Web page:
This week I have been taking Janka Fairy to swimming lessons at Kennedy Park in West Hartford.  The draw to go there is that the lessons are only 35 dollars for two weeks worth, and there is a sprinkler park right next to where The Fairy takes her lesson.  I can watch My little swimmer in the water, while the boys play in the sprinklers.

There are also a lot of local camps, run through the public schools, that come to the park.  Today, a large gaggle of them, dressed in matching green shirts descended on us while we played in the little adjoining playground.  They were accompanied by two counselors, women in their 40’s or 50’s.  These women were alternating talking on their cell phones, texting, and yelling at the kids to “hurry”, “get over here” and “stop that”.

Several of the boys were playing with my sons, treating them sweetly like little brothers, helping them on a swing or seesaw.  I began to chat with them and ask them about their camp.

Apparently, today (Thursday) is Field Trip Day.  On this particular day, their excursion was going to be to Hometown Buffet, then to a movie.  At summer camp.  Did I miss something?  I don’t remember camp ever being like this….spending time eating at restaurants and going to movies….  They also told me that they can “do basically whatever they want” at camp, and that they don’t really have any activities.  I am hoping this means they have free play, outside…but I have a feeling it might mean that they are just “basically” supervised while they are shuffled around to one controlled environment after another.

Their counselors weren’t engaging with them in any meaningful way, so the boys and I showed them how to make Fairy Houses.  We talked about how the fairies fly around every night looking for a place to rest their heads…and that it’s every child’s job to build houses for them wherever they can.  Even though at this park there was more garbage than leaves and sticks, we managed to forage some acorns, a few twigs and dead leaves to erect a small fairy house in the root of a large elm.  We even broke the “natural materials only” rule, and used a discarded bottle cap as a “sink”.  Perhaps urban fairies must make use of discarded garbage in their homes, as that seems to be a local resource.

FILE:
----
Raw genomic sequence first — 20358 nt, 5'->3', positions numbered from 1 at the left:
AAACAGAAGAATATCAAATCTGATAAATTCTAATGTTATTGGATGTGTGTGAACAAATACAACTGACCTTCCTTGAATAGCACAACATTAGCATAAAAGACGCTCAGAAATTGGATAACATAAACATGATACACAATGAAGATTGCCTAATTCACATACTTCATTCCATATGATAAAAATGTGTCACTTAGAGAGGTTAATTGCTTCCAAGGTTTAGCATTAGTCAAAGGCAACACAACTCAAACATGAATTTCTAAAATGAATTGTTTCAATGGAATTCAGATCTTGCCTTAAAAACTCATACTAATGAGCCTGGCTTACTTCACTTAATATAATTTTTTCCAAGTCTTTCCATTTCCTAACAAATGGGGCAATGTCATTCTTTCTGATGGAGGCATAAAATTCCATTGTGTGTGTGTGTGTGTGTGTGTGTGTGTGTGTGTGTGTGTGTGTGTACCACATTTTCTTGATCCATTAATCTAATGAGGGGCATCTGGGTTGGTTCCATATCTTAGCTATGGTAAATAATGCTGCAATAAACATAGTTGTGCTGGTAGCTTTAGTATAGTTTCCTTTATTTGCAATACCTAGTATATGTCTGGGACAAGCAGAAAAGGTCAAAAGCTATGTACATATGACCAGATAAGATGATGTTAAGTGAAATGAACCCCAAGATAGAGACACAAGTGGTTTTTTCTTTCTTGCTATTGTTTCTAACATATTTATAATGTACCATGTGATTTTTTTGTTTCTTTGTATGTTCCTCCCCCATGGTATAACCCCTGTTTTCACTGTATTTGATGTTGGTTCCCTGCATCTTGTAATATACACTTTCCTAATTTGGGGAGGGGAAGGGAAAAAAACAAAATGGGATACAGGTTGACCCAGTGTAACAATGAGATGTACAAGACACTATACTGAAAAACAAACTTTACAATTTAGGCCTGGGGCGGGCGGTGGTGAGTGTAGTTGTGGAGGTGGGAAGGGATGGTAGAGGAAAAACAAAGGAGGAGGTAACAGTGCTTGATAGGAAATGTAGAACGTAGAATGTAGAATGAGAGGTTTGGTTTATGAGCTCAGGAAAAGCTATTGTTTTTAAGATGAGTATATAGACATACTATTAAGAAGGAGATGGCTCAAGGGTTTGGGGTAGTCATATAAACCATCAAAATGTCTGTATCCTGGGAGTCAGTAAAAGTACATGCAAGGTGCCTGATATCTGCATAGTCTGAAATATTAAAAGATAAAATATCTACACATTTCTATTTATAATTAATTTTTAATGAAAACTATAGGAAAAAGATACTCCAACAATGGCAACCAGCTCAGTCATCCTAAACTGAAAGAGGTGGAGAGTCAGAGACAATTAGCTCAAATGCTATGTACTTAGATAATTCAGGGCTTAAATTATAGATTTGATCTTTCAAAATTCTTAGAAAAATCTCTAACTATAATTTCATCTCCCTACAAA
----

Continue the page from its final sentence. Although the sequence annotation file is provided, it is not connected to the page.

People often ask me if, as a homeschooler, I am going to “use” the resources available at the public school…if I am going to follow their curriculums, keep my children “up to date” with what they do there, let my kids join their sports teams….  I think this question has it all backwards.  From now on, I am going to think about what we can give, as a homeschooling family, to children who are herded off into institutional “educational” settings.  Perhaps we are uniquely positioned to show these children how to look at their environments in a different and more magical and deep way…instead of as a mere destination for an “activity”.

I am going to hope for more circumstances where my children and I can share our way of life with others who would not otherwise experience it.  I am hoping that at least some of those children we met today will continue to build fairy houses wherever they go, and teach other children how to do the same.